Page last updated at 20:29 GMT, Thursday, 13 May 2010 21:29 UK

Didcot Power Station protester guilty of trespass

Didcot Power Station
Nineteen others admitted taking part in the protest in October

A student who took part in a three-day protest at Didcot Power Station in Oxfordshire has been found guilty of aggravated trespass.

Oxford student Carl Van Tonder, 20, was among 20 protesters who broke into the power station in October 2009.

He denied the charge but was convicted and handed an 18-month conditional discharge and ordered to pay £500 costs at Oxford Magistrates' Court.

Nineteen others admitted aggravated trespass at an earlier hearing.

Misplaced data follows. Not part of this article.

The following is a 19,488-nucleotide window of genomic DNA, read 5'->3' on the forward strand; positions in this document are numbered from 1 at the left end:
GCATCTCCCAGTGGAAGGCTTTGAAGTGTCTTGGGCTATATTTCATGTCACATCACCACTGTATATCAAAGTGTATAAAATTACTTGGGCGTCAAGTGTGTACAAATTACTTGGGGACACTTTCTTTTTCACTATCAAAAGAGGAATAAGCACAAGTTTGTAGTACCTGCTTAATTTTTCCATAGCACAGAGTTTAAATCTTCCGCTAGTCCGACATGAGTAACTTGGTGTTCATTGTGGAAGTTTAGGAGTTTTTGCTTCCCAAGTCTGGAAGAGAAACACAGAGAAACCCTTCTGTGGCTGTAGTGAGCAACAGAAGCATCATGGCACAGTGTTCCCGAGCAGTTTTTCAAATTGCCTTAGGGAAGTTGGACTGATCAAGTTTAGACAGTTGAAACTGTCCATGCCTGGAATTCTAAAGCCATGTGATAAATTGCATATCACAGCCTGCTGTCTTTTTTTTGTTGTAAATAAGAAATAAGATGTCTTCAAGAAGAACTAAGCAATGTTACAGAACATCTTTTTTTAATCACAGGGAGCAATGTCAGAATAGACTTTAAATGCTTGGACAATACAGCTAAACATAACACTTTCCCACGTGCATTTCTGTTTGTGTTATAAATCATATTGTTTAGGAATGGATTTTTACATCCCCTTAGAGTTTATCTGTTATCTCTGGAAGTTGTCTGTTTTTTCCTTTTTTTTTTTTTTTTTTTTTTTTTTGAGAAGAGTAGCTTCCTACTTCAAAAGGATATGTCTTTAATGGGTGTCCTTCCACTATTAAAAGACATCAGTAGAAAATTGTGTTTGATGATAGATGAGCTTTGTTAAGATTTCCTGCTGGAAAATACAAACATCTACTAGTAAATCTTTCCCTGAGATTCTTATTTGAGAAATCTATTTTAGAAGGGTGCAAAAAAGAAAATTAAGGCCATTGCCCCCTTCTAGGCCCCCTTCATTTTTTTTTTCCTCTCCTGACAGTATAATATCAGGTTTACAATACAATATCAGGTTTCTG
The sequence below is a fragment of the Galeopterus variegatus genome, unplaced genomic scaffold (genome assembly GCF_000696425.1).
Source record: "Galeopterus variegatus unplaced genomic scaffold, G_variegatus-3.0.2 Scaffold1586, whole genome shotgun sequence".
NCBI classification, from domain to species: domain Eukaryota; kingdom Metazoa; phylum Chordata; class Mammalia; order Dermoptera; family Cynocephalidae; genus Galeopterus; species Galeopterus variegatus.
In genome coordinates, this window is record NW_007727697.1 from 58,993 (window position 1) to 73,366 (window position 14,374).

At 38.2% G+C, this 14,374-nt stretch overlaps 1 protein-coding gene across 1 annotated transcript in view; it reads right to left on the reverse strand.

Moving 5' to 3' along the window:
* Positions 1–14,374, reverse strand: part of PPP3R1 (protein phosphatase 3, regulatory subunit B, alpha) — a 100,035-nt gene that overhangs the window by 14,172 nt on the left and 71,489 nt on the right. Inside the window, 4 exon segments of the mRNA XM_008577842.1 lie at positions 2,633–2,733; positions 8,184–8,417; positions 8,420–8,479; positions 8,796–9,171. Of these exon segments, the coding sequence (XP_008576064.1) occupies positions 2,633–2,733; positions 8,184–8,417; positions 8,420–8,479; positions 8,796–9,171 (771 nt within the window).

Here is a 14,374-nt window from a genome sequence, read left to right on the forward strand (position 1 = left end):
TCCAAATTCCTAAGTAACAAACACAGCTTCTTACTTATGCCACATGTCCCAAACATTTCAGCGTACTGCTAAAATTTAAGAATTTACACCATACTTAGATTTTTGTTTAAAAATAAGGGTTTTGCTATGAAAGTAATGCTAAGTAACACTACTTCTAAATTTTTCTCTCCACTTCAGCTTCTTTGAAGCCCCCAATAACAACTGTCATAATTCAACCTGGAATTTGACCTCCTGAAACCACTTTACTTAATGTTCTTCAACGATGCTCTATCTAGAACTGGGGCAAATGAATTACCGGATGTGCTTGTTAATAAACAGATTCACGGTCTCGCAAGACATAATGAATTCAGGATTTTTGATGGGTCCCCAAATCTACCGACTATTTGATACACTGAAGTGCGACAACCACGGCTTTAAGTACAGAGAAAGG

Chimney stack

Van Tonder, of Wellington Street, was among nine protesters who climbed a 650ft (198m) chimney stack after gaining entry to the power station early on 26 October for an environmental protest.

The remaining 11 chained themselves to a coal conveyor belt.

Van Tonder gave himself up after three days and was arrested by police waiting below.

In court, he argued the threat to the environment of carbon dioxide emissions from the power station justified his part in the protest.

But District Judge Tim Pattinson disagreed.

Of the 19 people who pleaded guilty at the earlier hearing, 13 were given conditional discharges while four received community penalties of between 40 and 80 hours. All were told to pay costs.

Two other men were fined £155 and one of them must also pay court costs.

Print Sponsor

Didcot protesters admit trespass
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